By Philip Roth
Houghton Mifflin Co.; 423 pages; $26
Philip Roth's American Pastoral arrived in the bookstores a few weeks ago, and I have been hearing about it ever since. A friend regales me over lunch with Philip Roth's inflamed passion against American innocence. Someone else telephones to discuss the radicalism of the 1960s, generational warfare, and the intricacies of black-Jewish relations in industrial New Jersey, as depicted by Philip Roth. A mailman stops me in the street--I'm not making this up--to expound his own deduction from Philip Roth's tale of family calamity, to wit, that without a clear sense of God, modern Americans are doomed to lose their bearings and society will go to hell. The mailman, it's true, has not yet read the novel, only the reviews, and our lively conversation (many skyward hand gestures) veers in theological directions alien to American Pastoral. But I cite the theological detour to show what is going on these days every time I pick up the phone or loll about on the springtime sidewalk.
The novel itself, Roth's fulmination against American innocence, is mostly a portrait of a single personage, a New Jersey ladies'-glove manufacturer named Seymour Levov, "the Swede"--a husband and father of exasperating conventionality, serene, handsome, athletic, bland, shallow, a man who seems to have been extracted, as if by a blender, from the onion-and-garlic world of the immigrant Jews, until every last hint of taste and texture have finally disappeared. And on this perfectly nice and liberal-minded businessman, Roth, in his malicious rage, has bestowed a monster of a daughter, a stuttering left-wing bomb thrower and murderous lunatic destined to ruin her daddy's family and his life--just to show what comes of so much cheer and post-ethnic American optimism.
The Swede is a great character. I can't say that I entirely understand him, his placidity and easy manner--but then, nobody understands him. Is he mad--to be so passive and smiley in our world of tragedy and foreboding? Or merely stupid? Not even the world-famous novelist Nathan Zuckerman, Roth's narrator, can figure it out. About the Swede, Roth's Zuckerman writes, "Something had turned him into a human platitude." But the motive factor remains elusive. "All that rose to the surface was more surface." It was clever of Roth to come up with such a personality and to send him wandering around the New Jersey wilds. But the peculiar virtue of this characterless character is that he requires Roth to write about him in an ever-shifting series of tones, each more precise than the last, in an effort to define what cannot be defined.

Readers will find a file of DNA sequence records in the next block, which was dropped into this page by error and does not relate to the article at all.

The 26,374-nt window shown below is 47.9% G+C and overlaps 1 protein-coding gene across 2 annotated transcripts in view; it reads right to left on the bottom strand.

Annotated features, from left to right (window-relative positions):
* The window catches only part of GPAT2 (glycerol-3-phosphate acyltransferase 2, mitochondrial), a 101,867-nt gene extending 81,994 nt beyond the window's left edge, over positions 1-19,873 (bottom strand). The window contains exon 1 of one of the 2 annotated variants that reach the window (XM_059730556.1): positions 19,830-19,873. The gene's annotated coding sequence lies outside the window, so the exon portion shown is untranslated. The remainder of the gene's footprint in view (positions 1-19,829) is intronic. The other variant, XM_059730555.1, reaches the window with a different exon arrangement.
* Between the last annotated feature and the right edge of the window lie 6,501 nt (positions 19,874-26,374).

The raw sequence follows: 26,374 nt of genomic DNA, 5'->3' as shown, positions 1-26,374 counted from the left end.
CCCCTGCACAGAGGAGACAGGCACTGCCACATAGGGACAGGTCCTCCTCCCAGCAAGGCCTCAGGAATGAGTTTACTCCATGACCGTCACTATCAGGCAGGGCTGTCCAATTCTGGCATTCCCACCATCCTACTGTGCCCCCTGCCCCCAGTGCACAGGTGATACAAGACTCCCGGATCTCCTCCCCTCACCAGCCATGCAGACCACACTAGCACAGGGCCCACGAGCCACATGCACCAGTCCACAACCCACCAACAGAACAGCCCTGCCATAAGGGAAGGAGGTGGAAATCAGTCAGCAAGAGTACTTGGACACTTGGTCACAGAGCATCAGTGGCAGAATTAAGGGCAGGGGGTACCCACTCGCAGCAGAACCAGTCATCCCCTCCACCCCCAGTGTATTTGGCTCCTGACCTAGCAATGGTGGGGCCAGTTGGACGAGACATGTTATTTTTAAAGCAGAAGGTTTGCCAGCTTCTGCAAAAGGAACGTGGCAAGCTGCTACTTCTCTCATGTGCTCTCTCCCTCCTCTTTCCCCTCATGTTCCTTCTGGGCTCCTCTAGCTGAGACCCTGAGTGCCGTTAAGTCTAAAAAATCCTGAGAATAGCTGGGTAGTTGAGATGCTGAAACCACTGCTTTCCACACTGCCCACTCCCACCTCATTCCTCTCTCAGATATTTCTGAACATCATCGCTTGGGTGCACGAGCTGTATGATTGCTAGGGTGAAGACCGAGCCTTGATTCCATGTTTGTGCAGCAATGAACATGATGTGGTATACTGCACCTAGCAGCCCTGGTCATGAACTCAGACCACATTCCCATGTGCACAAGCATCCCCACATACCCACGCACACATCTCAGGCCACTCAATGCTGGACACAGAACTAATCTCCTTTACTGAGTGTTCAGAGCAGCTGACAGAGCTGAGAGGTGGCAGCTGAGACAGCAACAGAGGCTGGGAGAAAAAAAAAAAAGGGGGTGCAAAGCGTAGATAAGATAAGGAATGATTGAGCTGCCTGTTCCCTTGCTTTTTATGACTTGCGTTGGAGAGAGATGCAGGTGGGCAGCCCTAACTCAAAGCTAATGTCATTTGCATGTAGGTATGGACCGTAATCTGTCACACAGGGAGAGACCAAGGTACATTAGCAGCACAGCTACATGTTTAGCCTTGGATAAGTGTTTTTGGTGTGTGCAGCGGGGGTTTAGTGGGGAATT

There are passages where Roth, describing the rural New Jersey landscape from within the Swede's benign imagination, produces a fine, sugary lyricism that is not more than 5 percent ironic--a lyricism of white pasture fences and rolling hay fields and the Swede pretending to be Johnny Appleseed, tossing his imaginary seed. Then again, there are passages of dark fury--the outraged indignation of the Swede's wised-up brother, Jerry the Miami heart surgeon, who can't stand the innocence any longer, and whose drumbeat imprecations achieve a kind of poetry: